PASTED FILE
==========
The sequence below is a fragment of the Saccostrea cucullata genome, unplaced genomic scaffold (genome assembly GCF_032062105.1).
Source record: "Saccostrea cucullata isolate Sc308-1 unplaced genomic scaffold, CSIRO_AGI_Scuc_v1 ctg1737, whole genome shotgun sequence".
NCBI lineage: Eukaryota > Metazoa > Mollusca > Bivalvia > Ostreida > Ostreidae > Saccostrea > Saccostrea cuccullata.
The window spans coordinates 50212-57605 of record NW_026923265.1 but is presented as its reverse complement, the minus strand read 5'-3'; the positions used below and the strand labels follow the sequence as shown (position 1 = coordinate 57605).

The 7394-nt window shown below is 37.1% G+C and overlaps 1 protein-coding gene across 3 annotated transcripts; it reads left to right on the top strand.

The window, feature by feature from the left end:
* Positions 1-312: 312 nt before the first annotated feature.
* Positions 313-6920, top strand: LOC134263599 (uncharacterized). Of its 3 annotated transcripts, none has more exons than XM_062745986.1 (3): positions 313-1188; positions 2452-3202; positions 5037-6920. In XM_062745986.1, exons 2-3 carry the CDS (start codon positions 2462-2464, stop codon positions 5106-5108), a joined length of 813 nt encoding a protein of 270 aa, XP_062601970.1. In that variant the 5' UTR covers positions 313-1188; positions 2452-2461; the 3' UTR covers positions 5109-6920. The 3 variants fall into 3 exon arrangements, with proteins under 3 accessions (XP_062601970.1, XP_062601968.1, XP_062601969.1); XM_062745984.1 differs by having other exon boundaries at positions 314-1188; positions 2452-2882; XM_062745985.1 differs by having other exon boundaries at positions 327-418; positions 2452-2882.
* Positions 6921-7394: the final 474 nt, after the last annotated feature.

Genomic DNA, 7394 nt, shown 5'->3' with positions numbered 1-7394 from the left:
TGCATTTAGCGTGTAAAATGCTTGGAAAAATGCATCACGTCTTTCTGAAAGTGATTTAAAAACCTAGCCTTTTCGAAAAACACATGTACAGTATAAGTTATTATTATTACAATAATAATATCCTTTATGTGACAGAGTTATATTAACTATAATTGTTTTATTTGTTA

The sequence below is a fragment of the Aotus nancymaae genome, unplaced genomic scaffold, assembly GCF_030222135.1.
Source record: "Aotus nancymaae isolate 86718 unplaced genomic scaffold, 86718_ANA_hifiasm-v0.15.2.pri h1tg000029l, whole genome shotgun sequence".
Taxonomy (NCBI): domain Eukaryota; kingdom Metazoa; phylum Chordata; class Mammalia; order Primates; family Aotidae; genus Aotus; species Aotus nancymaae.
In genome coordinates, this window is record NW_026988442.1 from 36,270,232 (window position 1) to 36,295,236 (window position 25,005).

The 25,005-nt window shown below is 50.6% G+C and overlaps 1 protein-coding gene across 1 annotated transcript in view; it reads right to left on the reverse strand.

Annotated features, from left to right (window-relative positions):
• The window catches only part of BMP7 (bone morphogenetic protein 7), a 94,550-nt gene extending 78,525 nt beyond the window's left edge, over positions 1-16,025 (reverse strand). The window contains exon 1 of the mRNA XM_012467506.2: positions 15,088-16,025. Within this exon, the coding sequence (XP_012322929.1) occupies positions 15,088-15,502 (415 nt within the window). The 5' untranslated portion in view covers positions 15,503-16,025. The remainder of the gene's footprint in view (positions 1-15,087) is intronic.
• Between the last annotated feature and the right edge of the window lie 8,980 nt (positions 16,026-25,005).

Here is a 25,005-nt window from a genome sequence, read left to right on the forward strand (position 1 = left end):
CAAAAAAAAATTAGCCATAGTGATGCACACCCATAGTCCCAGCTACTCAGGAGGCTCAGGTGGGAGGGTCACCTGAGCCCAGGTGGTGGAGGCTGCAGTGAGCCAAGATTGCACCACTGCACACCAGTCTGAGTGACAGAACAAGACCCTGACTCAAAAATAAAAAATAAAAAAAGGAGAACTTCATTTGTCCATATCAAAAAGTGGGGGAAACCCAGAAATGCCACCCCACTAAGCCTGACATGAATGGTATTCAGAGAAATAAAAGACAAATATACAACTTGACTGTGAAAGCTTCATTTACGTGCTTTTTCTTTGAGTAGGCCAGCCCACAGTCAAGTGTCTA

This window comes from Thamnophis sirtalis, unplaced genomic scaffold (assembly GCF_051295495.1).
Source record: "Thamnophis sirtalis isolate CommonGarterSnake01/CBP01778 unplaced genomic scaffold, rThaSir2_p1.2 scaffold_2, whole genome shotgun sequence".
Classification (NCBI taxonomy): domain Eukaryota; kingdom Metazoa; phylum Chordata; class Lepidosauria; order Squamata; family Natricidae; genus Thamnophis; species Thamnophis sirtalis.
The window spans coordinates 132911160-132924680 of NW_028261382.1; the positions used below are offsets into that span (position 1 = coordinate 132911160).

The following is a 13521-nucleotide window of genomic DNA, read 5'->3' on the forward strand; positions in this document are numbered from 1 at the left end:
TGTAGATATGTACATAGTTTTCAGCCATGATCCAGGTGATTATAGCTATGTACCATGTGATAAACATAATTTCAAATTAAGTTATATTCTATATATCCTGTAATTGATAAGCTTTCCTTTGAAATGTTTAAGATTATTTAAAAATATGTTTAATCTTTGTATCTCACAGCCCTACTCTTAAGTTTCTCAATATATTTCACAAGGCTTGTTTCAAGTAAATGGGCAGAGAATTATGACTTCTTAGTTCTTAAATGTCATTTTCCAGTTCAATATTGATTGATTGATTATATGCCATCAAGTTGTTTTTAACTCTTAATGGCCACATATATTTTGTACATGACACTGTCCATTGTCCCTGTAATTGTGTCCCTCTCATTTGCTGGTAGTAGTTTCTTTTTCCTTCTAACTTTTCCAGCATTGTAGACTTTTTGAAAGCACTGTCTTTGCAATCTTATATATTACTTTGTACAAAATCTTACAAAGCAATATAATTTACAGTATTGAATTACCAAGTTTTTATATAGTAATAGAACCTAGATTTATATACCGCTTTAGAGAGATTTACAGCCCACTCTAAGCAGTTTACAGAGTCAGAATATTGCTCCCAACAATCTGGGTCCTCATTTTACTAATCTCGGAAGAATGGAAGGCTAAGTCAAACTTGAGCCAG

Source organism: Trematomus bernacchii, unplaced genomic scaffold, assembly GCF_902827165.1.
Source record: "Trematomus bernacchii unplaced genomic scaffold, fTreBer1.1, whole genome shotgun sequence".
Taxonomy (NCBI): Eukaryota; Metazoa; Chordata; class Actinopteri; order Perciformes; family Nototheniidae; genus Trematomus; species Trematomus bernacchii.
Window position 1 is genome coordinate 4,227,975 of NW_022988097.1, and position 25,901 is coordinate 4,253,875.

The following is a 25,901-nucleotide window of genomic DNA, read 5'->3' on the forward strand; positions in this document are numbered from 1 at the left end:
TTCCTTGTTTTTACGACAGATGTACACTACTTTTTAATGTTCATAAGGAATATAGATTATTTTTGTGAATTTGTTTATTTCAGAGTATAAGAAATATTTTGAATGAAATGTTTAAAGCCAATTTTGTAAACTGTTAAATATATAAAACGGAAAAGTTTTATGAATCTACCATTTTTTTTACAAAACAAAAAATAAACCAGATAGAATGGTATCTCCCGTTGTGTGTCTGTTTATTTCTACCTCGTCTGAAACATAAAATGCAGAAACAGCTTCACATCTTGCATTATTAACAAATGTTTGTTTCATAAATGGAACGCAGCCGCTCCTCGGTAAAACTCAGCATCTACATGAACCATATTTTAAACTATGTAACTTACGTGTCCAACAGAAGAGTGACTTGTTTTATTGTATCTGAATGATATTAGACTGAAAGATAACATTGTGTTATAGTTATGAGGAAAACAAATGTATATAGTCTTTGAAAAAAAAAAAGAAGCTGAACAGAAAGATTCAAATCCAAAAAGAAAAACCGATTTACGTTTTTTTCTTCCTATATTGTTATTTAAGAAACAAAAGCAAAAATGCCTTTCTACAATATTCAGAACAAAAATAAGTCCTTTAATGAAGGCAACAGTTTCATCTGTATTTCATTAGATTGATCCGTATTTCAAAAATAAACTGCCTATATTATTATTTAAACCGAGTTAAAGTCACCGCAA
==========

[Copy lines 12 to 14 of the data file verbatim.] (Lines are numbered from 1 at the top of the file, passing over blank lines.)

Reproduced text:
The sequence below is a fragment of the Aotus nancymaae genome, unplaced genomic scaffold, assembly GCF_030222135.1.
Source record: "Aotus nancymaae isolate 86718 unplaced genomic scaffold, 86718_ANA_hifiasm-v0.15.2.pri h1tg000029l, whole genome shotgun sequence".
Taxonomy (NCBI): domain Eukaryota; kingdom Metazoa; phylum Chordata; class Mammalia; order Primates; family Aotidae; genus Aotus; species Aotus nancymaae.